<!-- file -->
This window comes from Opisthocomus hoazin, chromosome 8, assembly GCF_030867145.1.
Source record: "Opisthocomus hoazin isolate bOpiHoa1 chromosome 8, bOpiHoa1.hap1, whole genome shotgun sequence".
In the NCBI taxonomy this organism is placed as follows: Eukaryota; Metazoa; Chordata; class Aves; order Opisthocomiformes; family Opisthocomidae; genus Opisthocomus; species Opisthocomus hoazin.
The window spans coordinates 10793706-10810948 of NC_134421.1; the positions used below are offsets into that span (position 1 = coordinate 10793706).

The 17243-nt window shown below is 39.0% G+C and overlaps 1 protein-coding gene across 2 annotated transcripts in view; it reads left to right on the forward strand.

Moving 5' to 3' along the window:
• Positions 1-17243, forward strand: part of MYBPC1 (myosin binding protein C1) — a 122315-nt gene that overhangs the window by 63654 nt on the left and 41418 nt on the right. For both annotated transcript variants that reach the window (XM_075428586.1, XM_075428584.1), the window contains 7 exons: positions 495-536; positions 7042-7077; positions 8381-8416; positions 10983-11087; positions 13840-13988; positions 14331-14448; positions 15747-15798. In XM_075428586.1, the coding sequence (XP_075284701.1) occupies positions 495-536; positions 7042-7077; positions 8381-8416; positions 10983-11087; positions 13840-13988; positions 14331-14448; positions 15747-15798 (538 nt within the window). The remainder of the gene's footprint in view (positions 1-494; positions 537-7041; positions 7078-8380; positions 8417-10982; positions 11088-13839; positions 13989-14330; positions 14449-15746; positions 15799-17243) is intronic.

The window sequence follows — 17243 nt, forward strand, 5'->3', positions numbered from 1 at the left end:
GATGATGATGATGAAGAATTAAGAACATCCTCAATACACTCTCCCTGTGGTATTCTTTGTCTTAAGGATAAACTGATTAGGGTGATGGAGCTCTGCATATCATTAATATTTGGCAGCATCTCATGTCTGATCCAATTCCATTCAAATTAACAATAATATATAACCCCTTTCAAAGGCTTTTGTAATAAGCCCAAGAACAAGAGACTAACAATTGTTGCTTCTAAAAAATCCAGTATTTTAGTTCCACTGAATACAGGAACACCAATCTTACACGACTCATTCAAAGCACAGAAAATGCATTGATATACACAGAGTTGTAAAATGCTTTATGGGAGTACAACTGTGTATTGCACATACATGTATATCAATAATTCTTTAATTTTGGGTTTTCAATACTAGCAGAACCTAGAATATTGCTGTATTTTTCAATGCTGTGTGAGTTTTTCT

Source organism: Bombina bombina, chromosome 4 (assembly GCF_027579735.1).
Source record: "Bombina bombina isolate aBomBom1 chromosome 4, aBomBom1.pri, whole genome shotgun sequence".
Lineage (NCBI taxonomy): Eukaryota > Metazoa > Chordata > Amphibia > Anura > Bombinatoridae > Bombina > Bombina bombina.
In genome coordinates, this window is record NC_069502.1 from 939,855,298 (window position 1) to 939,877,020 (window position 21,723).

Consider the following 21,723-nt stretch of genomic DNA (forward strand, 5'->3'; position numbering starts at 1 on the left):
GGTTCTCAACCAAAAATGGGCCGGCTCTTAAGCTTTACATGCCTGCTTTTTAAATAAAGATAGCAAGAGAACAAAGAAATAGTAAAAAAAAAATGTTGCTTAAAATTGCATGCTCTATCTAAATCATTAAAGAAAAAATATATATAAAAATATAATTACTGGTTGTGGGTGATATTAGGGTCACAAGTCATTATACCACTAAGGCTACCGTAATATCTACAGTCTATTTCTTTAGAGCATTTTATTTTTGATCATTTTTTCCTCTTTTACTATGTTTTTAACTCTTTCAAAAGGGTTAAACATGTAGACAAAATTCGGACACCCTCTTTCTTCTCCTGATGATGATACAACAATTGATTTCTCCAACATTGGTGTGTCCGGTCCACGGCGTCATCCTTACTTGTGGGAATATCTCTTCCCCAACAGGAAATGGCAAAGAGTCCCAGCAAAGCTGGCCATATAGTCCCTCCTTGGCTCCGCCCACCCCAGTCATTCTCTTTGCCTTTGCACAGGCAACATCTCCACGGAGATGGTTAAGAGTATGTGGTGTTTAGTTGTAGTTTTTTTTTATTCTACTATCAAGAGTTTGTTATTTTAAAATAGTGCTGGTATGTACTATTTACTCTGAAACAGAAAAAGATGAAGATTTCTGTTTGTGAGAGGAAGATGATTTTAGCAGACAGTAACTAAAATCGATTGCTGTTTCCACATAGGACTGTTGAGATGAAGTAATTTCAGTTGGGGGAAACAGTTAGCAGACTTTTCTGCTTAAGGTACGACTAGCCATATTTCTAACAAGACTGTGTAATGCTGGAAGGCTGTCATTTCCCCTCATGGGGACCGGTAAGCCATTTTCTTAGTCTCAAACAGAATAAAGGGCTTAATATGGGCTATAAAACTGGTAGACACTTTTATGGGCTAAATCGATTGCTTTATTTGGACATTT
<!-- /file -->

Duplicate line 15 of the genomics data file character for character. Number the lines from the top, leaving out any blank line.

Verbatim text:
GGTTCTCAACCAAAAATGGGCCGGCTCTTAAGCTTTACATGCCTGCTTTTTAAATAAAGATAGCAAGAGAACAAAGAAATAGTAAAAAAAAAATGTTGCTTAAAATTGCATGCTCTATCTAAATCATTAAAGAAAAAATATATATAAAAATATAATTACTGGTTGTGGGTGATATTAGGGTCACAAGTCATTATACCACTAAGGCTACCGTAATATCTACAGTCTATTTCTTTAGAGCATTTTATTTTTGATCATTTTTTCCTCTTTTACTATGTTTTTAACTCTTTCAAAAGGGTTAAACATGTAGACAAAATTCGGACACCCTCTTTCTTCTCCTGATGATGATACAACAATTGATTTCTCCAACATTGGTGTGTCCGGTCCACGGCGTCATCCTTACTTGTGGGAATATCTCTTCCCCAACAGGAAATGGCAAAGAGTCCCAGCAAAGCTGGCCATATAGTCCCTCCTTGGCTCCGCCCACCCCAGTCATTCTCTTTGCCTTTGCACAGGCAACATCTCCACGGAGATGGTTAAGAGTATGTGGTGTTTAGTTGTAGTTTTTTTTTATTCTACTATCAAGAGTTTGTTATTTTAAAATAGTGCTGGTATGTACTATTTACTCTGAAACAGAAAAAGATGAAGATTTCTGTTTGTGAGAGGAAGATGATTTTAGCAGACAGTAACTAAAATCGATTGCTGTTTCCACATAGGACTGTTGAGATGAAGTAATTTCAGTTGGGGGAAACAGTTAGCAGACTTTTCTGCTTAAGGTACGACTAGCCATATTTCTAACAAGACTGTGTAATGCTGGAAGGCTGTCATTTCCCCTCATGGGGACCGGTAAGCCATTTTCTTAGTCTCAAACAGAATAAAGGGCTTAATATGGGCTATAAAACTGGTAGACACTTTTATGGGCTAAATCGATTGCTTTATTTGGACATTT